Denmark63.6
Estonia57.7
EU2870.8
Finland79.8
France81.9
Germany80.4
Greece75.5
Hungary70.6
Ireland68.3
Italy69.8
Latvia78.4
Lithuania61.9
Luxembourg83.6
Malta62.3
NETHERLANDS48.8
Poland71.7
Portugal71.1
Romania27
Slovakia69
Slovenia77.3
Spain69
Sweden80.1
United Kingdom62.8

59. Cervical cancer screening


Definition

Proportion of women (aged 20-69) reporting to have undergone a cervical cancer screening test within the past three years.

Rationale

Among all malignant tumors, cervical cancer is the one that can be most effectively controlled by screening. Detection of cytological abnormalities by microscopic examination of Pap smears, and subsequent treatment of women with high-grade cytological abnormalities avoids development of cancer. Information collected in population surveys can be directly used by the public health decision makers in order to possibly adapt the organization of the prevention/screening programmes. The domain of cervical cancer screening is a priority in European Community public health policy.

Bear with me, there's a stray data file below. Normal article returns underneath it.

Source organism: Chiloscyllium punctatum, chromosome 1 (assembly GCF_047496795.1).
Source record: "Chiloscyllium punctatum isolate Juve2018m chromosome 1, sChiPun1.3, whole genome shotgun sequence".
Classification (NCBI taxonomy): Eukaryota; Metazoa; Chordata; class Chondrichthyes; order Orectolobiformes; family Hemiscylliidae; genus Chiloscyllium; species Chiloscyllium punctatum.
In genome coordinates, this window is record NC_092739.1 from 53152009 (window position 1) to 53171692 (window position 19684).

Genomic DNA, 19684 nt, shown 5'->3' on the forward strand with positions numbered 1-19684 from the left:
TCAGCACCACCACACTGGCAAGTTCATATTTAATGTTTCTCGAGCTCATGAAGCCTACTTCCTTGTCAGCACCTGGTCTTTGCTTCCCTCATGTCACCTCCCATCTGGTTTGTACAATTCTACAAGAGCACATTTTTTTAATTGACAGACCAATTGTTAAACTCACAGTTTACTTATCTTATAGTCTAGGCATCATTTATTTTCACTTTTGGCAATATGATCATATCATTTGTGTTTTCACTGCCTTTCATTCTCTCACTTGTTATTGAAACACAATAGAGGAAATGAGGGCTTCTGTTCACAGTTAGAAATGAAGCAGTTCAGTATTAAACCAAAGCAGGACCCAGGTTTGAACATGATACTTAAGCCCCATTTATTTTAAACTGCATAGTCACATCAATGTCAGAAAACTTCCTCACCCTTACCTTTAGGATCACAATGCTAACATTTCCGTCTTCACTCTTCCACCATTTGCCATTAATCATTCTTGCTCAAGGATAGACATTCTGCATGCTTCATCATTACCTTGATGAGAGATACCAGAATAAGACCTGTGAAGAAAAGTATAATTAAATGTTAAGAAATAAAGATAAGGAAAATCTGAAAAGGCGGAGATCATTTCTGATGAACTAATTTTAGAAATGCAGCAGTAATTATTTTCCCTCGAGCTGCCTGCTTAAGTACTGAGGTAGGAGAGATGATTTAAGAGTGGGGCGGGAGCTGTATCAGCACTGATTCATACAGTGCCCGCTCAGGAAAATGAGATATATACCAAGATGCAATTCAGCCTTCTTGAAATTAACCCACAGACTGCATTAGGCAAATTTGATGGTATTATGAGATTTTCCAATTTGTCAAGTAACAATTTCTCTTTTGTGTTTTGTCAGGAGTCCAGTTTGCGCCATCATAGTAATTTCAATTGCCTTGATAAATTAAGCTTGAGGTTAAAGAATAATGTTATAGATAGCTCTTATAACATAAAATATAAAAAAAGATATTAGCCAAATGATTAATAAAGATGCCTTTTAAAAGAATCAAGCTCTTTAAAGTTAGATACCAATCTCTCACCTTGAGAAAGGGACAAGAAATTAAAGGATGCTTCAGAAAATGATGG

Relevant policy areas

  • Healthy ageing, ageing population
  • Health system performance, quality of care, efficiency of care, patient safety
  • Non-Communicable diseases (NCD), chronic diseases
  • (Preventable) Burden of Disease (BoD)
  • (Planning of) health care resources

More information

Colon cancer screening

Colon cancer screening 2014

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CountriesColon cancer screening in the past two years: Total [Percentage]Colon cancer screening in the past two years: Men [Percentage]Colon cancer screening in the past two years: Women [Percentage]
Austria58.860.257.6
Belgium20.421.519.3
Bulgaria6.96.57.3
Croatia27.625.829.1
Cyprus5.65.45.9
Czech Republic51.347.854.5
Denmark38.23937.4
Estonia9.18.49.6
EU2836.836.836.8
Finland16.316.516.1
France55.75556.3
Germany61.560.462.5
Greece14.215.213.2
Hungary16.715.317.9
Ireland24.127.321
Italy38.83938.6